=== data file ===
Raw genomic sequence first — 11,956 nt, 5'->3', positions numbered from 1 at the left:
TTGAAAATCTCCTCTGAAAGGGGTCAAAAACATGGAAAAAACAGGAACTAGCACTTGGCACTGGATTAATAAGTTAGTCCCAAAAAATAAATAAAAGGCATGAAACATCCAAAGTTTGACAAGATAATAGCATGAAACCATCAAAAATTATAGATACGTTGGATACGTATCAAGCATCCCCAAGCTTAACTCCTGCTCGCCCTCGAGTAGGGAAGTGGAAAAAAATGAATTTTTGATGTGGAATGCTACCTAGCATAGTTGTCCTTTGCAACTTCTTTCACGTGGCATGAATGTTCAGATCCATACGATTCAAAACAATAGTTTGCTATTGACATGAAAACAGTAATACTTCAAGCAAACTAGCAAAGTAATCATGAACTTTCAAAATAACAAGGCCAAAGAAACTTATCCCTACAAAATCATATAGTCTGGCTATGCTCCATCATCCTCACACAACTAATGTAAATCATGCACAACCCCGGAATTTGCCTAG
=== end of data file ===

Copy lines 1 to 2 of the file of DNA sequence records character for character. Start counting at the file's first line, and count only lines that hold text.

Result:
Raw genomic sequence first — 11,956 nt, 5'->3', positions numbered from 1 at the left:
TTGAAAATCTCCTCTGAAAGGGGTCAAAAACATGGAAAAAACAGGAACTAGCACTTGGCACTGGATTAATAAGTTAGTCCCAAAAAATAAATAAAAGGCATGAAACATCCAAAGTTTGACAAGATAATAGCATGAAACCATCAAAAATTATAGATACGTTGGATACGTATCAAGCATCCCCAAGCTTAACTCCTGCTCGCCCTCGAGTAGGGAAGTGGAAAAAAATGAATTTTTGATGTGGAATGCTACCTAGCATAGTTGTCCTTTGCAACTTCTTTCACGTGGCATGAATGTTCAGATCCATACGATTCAAAACAATAGTTTGCTATTGACATGAAAACAGTAATACTTCAAGCAAACTAGCAAAGTAATCATGAACTTTCAAAATAACAAGGCCAAAGAAACTTATCCCTACAAAATCATATAGTCTGGCTATGCTCCATCATCCTCACACAACTAATGTAAATCATGCACAACCCCGGAATTTGCCTAG